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After provincial open pit mining ban lifted

Regulators vow strict oversight of Tampakan mine

As South Cotabato lifted the provincial ban on open pit mining, the Department of Environment and Natural Resources (DENR) vowed to strictly monitor the Tampakan copper-gold project once its development resumes.

Earlier, the Sangguniang Panlalawigan of South Cotabato reversed the moratorium on open pit mining, clearing Sagittarius Mines Inc.’s (SMI) last hurdle to finally proceed with its stalled $5.9-billion project and subsequently, the commercial extraction of minerals.

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In a statement, acting Environment Secretary Jim Sampulna said the DENR will see to it that SMI will comply with its environmental protection and rehabilitation obligations.

SMI will also be required to invest in equipment and manpower “to ensure mitigation in case of any adverse impacts from the mining operation.”

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“The environment will not be sacrificed. We will see to it that the soon-to-commence Tampakan copper-gold project will be strictly monitored in compliance with applicable mining and environmental laws, rules and regulations,” added Sampulna.

The Tampakan mine is touted as one of the largest untapped copper and gold mines in Southeast Asia and among the biggest of its kind worldwide. It has the potential to yield an average of 375,000 tonnes per annum of copper and 360,000 ounces per annum of gold in concentrate throughout its expected 17-year life.

The project, covering an area of approximately 10,000 hectares, is situated between the towns of Tampakan, South Cotabato, and Kiblawan, Davao del Sur, in southern Mindanao.

The Chamber of Mines of the Philippines (COMP) lauded the decision of South Cotabato’s local government, saying this would help revive the mining industry and the entire country overcome the adverse economic impacts of the coronavirus pandemic.

Citing estimates, COMP said the Tampakan, Silangan and Kingking mining projects are expected to increase the national government revenues by P12 billion a year, local government revenues by P1.5 billion, exports by almost $2 billion, and social expenditures by close to P800 million per year.

Tampakan alone could generate P68 billion in national taxes and P4 billion in local taxes for the first 10 years of operation while royalties for indigenous peoples are estimated at P4.8 billion.

On top of that, the host communities will benefit from the social development and management program pegged at P2.6 billion.

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“Together with Silangan and Kingking – two other copper-gold projects in Mindanao – Tampakan would be a powerful vehicle to achieve a vibrant, multi-faceted local and regional economy that provides sustainable employment, business opportunities and access to education, health, infrastructure, and other social development programs that will improve and enhance the quality of life of those living in these projects’ host and neighboring communities, including their children,” said COMP chair Michael Toledo.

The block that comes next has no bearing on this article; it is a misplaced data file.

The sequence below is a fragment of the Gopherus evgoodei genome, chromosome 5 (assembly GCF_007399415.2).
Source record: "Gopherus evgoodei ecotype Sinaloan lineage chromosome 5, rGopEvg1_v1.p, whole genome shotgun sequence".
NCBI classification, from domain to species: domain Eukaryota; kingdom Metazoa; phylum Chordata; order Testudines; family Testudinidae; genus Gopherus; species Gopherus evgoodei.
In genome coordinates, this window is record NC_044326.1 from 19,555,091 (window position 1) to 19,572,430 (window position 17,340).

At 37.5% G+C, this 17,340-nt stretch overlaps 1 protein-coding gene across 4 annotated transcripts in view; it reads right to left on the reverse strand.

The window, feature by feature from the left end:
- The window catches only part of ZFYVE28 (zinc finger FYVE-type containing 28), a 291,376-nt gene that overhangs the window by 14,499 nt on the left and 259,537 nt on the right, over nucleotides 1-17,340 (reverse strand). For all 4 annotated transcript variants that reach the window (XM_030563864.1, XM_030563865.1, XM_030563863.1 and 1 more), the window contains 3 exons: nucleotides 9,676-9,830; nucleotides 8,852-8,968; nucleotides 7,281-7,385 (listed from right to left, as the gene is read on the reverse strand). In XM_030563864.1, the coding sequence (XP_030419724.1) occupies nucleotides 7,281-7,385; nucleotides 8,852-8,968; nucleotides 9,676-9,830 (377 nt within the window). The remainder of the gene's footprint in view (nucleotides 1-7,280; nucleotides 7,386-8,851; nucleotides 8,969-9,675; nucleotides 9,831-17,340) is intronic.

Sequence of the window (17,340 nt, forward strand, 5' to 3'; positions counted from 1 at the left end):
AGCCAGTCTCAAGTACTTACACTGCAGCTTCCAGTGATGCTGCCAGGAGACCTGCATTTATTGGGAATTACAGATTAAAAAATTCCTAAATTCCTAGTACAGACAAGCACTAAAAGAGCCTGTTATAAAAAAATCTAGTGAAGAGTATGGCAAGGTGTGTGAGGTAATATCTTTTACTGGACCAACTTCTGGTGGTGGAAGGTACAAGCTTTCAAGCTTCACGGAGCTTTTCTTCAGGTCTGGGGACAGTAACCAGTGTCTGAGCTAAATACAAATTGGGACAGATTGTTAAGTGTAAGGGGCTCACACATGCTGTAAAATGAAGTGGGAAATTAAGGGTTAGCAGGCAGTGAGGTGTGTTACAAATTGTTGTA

“The Tampakan project will be an essential post-pandemic economic recovery tool whose actual and potential benefits far outweigh the potential negative impacts,” he said. “We believe no other sector is likely to provide a more responsible and sustainable alternative.”

COMP said open pit mining — the primary method of minerals extraction used by thousands of mines worldwide — can be operated safely in adherence to globally accepted standards.

Open pit mines “can be rehabilitated properly in a manner that provides alternative and productive land use after the life of mine.”

For its part, the Mines and Geosciences Bureau (MGB) shall conduct quarterly environmental monitoring and audit SMI’s operation to ensure it observes environmental laws.

It will convene the Mine Rehabilitation Fund Committee to supervise the management and utilization of the funds for the firm’s environmental protection and enhancement program, progressive rehabilitation and social development through livelihood activities for residents living close to the mine site.

MGB chief Wilfredo Moncano said SMI had already fulfilled all the other major requirements for the Tampakan project, including the environmental compliance certificate and the certification precondition from the National Commission on Indigenous Peoples after the free and prior informed consent process was undertaken and memorandum of agreement was signed by the company and the indigenous peoples.

Nonetheless, Moncano assured that there are existing modern technologies that can address the potential environmental impact of the mining operations.

“We also have the DENR policy that requires mining companies to provide funds in all stages of the mining operation necessary for environmental protection and enhancement,” he said. INQ

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